Dr. Carolyn Chambers Clark, Award-Winning Author and Wellness Nurse Practitioner

Stevia - A Safe & Useful Sweetener

What is Stevia?
 
Stevia is a widely used, very potent sweetener. It is 250-300 times sweeter than sugar, has no calories, and does not promote tooth cavities.
 
Unlike sugar, stevia is helpful to body processes and can help with blood pressure, skin, circulation, diabetes, and may even protect against infection.
 
Stevia delays glucose absorption from the intestine and may improve insulin sensitivity. There is also evidence that the herb actually lowers blood-sugar levels in people with diabetes because it improves carbohydrate metabolism and increasing insulin production.
 
Stevia also alters calcium and potassium in the arteries, which is beneficial because it can increase flow to the kidneys (renal flow).
 
This herb can also help with high blood pressure (hypertension). In one study, people who used stevia three times a day saw an average BP reduction from 166/102 to 153/90, while no significant change was observed with those who used a placebo.
 
Stevia may also protect against viruses and other infections.
 
Stevia is Safe
 
In 2005, the World Health Organization (WHO) evaluated all recent experimental data on stevia. It concluded that stevia is safe and may help with hypertension and type 2 diabetes. Study summaries published in the journal Phytochemistry confirmed the safety of stevia. The article also stated that people with dietary impairments such as phenylketonuria can use the herb.
 
All current data indicate stevia is safe as an alternative sweetener, but those on medication, especially if diagnosed with diabetes or hypertension, should consult with their health-care provider about possible changes to their prescriptions.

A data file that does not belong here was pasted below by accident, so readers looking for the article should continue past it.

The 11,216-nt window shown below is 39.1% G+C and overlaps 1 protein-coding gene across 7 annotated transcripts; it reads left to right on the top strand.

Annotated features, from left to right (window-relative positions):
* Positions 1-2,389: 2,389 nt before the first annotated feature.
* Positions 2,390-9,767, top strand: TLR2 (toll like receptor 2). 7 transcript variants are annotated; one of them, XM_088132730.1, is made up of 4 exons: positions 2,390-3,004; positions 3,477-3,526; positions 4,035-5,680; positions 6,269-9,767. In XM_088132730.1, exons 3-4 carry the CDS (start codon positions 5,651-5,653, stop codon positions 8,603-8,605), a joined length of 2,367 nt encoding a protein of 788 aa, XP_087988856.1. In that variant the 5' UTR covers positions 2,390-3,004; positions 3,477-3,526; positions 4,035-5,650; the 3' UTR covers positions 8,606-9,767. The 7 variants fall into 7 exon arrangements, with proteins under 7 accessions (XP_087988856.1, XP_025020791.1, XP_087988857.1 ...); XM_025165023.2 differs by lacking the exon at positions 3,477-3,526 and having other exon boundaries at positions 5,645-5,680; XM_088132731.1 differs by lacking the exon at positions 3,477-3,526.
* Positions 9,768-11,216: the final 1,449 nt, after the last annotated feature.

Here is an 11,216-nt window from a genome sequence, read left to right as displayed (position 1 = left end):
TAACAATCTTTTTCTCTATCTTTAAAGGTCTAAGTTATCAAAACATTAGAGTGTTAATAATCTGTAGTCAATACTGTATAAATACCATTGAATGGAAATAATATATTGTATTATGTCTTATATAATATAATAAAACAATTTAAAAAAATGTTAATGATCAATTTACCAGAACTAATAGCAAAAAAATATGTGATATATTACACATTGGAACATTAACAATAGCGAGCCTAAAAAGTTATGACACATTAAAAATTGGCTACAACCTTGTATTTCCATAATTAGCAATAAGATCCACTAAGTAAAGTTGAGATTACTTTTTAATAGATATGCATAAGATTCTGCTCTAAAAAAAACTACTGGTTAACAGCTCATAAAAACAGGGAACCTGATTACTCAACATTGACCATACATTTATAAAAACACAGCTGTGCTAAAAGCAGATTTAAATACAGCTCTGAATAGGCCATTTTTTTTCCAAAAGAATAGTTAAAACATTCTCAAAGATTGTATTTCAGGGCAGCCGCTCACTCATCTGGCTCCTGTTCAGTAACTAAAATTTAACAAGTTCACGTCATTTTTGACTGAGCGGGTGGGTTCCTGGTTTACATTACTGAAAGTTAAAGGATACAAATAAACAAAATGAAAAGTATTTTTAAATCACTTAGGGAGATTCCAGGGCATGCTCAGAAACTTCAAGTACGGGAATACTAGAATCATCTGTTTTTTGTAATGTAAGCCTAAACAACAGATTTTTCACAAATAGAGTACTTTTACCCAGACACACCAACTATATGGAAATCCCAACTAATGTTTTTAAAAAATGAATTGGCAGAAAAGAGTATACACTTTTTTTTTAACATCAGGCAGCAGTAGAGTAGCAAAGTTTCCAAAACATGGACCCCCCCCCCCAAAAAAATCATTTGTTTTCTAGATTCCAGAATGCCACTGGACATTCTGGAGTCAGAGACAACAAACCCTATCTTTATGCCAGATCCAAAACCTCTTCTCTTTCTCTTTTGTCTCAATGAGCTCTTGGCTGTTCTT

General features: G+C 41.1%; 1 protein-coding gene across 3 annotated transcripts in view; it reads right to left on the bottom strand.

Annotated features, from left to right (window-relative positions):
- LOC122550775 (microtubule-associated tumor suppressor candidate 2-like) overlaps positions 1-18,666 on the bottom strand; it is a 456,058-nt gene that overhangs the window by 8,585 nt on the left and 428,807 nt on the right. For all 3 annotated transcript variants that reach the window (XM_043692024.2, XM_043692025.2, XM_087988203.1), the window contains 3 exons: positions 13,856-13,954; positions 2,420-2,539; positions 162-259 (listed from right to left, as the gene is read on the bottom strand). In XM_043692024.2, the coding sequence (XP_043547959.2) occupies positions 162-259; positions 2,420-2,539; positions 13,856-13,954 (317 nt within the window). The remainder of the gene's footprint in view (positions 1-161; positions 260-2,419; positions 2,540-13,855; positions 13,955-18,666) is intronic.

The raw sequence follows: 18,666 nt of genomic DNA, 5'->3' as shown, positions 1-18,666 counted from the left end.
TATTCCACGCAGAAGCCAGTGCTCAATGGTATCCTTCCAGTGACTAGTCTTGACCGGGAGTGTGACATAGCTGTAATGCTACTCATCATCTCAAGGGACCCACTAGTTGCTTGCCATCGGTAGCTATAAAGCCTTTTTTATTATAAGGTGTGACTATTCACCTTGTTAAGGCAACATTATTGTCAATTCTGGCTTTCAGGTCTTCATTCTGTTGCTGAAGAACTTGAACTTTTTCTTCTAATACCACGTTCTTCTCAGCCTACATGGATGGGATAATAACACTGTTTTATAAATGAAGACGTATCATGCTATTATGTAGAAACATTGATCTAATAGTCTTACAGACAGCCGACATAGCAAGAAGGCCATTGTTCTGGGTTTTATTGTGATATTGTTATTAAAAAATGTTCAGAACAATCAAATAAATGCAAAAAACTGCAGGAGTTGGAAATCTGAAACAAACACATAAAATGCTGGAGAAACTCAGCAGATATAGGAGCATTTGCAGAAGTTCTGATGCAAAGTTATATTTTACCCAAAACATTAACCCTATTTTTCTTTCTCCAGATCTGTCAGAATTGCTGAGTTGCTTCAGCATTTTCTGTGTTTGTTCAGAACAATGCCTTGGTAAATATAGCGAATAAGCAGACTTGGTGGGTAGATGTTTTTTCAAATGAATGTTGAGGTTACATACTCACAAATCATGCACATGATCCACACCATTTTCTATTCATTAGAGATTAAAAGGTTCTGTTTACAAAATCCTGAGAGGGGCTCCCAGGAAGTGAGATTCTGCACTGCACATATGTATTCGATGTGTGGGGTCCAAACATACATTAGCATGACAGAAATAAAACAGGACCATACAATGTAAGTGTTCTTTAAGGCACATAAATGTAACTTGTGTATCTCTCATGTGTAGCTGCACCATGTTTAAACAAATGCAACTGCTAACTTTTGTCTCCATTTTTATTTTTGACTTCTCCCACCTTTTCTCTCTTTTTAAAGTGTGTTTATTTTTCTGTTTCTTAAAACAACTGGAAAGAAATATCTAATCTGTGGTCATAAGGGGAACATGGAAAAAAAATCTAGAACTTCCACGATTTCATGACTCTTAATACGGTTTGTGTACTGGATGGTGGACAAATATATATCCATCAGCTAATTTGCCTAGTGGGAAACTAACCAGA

Where to find stevia
 
Stevia is sold in a concentrated liquid or powder form. Individual packets are also avalable online* or at health food stores.
 
*For a $5 discount on your first order at I-herb, click on www.carolynchambersclark.com/id125.html
 
Sources:
 
Genuns, JMC. Stevioside. Phytochemistry, 2003, volume 64, number 9, 913-921.
 
Smith, J. Stevia: a new player in the artificial sweetener game. Diabetes Health. 2006. Available at
 
Agriculture information. Medicinal properties of stevia. Available at www.agricultureinformation.com/forums/stevia/8089-medical-properties-stevia.html
 
Tomita, T., et al. “Bactericidal activity of a fermented hot-water extract from Stevia rebaudiana bertoni towards enterohemorrhagic Escherichia coli 0157:h7 and other food-borne pathogenic bacteria.” Microbiol. Immunol. 1997; 41(12): 1005–9. 
 
Takahashi, K., et al. “Analysis of anti-rotavirus activity of extract from Stevia rebaudiana.” Antiviral Res. 2001; 49(1): 15–24.

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